Women’s empowerment at the core
Women’s empowerment is a central value for the International Collaborative. Providing opportunities for women is key.
Because of their chimney design, the International Collaborative stoves need expert installation. The Project had seen the need for installation as a potentially difficult logistical challenge to overcome. However, the Project Leaders soon realized that the construction work required for chimneys and solar power presented great opportunities for women.
And indeed, it became the entry point for engaging women in interesting and empowering work.
Joining the Maasai Stoves & Solar Installation Team provides the women income. In addition, as members, they join with the other Stove Installers across three districts in an active women’s organization.
Remarkable results from a core value
Maasai women who join stove installation teams are profoundly appreciative of the opportunity to learn to use tools and master construction and design challenges. They report feeling authentically empowered. Here are some results:
- More than 200 newly-empowered leaders have emerged–with more to follow
- MSS women initiated the self-directed Monduli Pastoralist Women’s Organization (MPWO)
- Greater appreciation of the power of a collective of women, and not just individual women
- Each stove saves the woman of the house 10-12 hours of weekly wood-gathering labor
- Each stove saves 120 pounds of firewood per week, reducing deforestation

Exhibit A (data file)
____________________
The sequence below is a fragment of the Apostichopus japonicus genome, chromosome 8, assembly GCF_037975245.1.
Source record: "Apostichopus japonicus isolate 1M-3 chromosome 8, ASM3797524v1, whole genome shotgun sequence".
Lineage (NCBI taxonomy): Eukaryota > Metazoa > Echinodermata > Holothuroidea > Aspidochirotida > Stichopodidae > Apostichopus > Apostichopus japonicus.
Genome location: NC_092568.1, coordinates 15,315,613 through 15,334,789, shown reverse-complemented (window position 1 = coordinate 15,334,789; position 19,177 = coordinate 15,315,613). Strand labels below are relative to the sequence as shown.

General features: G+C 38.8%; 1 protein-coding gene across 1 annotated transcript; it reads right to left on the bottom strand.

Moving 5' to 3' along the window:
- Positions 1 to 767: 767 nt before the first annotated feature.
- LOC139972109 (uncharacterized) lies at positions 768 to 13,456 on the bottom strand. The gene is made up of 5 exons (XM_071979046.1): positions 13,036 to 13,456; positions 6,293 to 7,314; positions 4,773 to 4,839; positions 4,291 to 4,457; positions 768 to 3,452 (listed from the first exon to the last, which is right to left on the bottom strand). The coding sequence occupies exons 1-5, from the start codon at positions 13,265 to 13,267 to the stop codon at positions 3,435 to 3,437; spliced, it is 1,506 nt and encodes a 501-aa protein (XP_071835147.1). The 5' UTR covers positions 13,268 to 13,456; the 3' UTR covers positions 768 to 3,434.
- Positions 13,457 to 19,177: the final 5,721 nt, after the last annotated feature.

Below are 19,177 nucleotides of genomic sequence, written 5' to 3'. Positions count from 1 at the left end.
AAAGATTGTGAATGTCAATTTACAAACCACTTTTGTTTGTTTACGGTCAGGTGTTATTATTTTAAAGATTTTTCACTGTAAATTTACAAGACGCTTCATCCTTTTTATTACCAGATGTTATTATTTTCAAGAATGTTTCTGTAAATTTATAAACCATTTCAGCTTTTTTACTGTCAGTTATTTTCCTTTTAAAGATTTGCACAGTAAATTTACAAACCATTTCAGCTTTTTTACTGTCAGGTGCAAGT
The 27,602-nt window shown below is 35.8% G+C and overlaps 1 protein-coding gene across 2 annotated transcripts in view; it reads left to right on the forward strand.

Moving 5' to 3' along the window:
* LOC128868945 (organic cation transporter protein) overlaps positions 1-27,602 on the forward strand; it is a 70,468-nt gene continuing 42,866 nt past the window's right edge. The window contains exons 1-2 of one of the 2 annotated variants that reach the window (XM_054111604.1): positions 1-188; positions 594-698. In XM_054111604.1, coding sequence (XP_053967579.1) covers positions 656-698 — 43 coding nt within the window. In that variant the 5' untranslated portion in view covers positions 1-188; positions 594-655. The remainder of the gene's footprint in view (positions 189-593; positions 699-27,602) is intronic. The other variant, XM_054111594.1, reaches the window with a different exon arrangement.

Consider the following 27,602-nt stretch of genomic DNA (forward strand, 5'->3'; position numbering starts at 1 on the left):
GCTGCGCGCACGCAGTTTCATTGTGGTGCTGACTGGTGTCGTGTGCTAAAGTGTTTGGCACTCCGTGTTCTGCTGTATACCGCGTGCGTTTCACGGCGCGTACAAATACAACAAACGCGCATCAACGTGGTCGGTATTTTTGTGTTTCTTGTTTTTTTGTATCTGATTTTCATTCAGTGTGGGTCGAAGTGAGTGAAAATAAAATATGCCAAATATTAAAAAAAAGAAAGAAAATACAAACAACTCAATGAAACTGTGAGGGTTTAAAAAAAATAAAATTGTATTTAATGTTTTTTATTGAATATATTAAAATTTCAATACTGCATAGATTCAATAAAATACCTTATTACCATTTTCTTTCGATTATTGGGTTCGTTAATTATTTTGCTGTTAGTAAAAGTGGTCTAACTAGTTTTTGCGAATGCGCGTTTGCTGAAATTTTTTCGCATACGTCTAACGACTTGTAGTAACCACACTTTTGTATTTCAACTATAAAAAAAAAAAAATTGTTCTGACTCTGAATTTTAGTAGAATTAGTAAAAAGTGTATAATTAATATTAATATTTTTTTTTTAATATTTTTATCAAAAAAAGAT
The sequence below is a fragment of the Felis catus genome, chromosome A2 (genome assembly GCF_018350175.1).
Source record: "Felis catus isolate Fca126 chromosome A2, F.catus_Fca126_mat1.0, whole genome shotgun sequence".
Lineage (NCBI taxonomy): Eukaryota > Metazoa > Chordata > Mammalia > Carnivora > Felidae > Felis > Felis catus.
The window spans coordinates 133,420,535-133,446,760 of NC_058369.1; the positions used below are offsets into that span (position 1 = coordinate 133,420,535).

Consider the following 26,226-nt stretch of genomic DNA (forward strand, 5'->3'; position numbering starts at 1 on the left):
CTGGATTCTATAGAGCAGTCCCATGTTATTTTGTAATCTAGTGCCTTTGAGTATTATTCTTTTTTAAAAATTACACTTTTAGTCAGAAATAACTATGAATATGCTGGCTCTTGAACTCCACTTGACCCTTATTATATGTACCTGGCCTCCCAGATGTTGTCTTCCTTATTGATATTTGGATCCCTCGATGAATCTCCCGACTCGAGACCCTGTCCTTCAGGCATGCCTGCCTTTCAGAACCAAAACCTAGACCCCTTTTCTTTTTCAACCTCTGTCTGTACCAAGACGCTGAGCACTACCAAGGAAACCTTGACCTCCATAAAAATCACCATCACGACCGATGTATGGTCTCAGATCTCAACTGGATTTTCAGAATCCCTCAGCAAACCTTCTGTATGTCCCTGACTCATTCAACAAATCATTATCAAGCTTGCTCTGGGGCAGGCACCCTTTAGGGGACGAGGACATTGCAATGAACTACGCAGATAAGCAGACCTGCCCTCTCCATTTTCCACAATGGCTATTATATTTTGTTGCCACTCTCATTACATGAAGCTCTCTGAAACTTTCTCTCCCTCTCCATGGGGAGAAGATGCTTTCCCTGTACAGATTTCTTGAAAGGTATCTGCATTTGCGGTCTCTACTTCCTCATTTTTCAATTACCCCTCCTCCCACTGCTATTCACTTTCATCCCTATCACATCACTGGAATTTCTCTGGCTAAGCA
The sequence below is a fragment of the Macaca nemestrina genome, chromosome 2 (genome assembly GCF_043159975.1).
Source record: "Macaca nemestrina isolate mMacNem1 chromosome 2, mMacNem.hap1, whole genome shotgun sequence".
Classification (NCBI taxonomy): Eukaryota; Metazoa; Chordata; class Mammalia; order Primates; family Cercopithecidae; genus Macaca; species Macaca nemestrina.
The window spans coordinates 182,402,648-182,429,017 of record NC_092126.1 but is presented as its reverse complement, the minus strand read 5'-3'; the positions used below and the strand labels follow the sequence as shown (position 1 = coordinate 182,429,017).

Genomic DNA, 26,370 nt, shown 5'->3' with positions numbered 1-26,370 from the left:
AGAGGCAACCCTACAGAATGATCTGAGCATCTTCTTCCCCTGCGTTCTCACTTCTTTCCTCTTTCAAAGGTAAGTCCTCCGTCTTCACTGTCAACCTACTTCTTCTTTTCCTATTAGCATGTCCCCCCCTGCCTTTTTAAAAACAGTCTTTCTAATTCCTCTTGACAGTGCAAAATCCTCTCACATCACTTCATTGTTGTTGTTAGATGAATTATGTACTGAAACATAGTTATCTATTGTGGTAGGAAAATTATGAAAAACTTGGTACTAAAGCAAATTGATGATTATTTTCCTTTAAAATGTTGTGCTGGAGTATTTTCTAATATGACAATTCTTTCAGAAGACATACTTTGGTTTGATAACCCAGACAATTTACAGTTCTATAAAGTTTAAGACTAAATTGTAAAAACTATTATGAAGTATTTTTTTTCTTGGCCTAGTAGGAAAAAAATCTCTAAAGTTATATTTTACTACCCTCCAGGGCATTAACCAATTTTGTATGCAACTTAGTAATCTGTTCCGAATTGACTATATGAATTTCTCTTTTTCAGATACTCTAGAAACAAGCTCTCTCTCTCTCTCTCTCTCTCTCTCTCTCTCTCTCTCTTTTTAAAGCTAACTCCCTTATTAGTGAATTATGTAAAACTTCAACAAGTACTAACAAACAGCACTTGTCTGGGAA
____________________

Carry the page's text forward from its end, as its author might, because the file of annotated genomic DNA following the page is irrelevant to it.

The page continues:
With these time and labor savings, there is more time for women to farm and to start businesses and other enterprises.
For example, MSS established two cornflour mills that provide income and excellent experience. One is in Selela Village, owned and operated by women. The other employs women in Upper Monduli Maasai villages.
The Maasai Stoves & Solar Women’s Installation Teams
220 women installers and 120 trainers work in 18 villages. The women are diverse in age and education level. Most are married.
Each village has about ten Maasai Stoves & Solar Women’s Installation team members. When the program is first introduced to the village at a community meeting, the village women select who will receive the training to become installers.
Within these groups, the women elect their own leaders and manage the installations. Trainers provide approximately ten days of instruction to the Maasai women. After that time, the new members are able to install the improved stoves and solar systems. They work in teams of three for each installation.
In addition, settlement members, both men, and women, receive solar electrification training. This enables them to install solar-powered micro-grids for settlement-wide electrification. Each team leader works with local International Collaborative Project Managers who arrange for the materials to be delivered to the installation sites.
Women’s preferences guide stove design
From the beginning, MSS worked closely with the Maasai women to incorporate their ideas and opinions. Because Maasai women do all of the cooking, their preferences needed to be incorporated into the International Collaborative design. These considerations include how the food cooks and tastes, the type and size of the fuel, and the ways in which the fire must be tended. MSS developed a prototype and tested extensively for health impacts and efficiency.
Over the years, MSS repeated this process for continuous stove design improvement. The Project works towards lowering manufacturing costs while improving stove durability, burn prevention for children, and efficiency. The fourth design model is currently installed in the homes.
So many benefits
Now the women need only collect 40 percent of the firewood needed previously. The reduction in labor, indoor air pollution and deforestation, and improvements in child safety make a tremendous difference. Read about the extensive benefits here.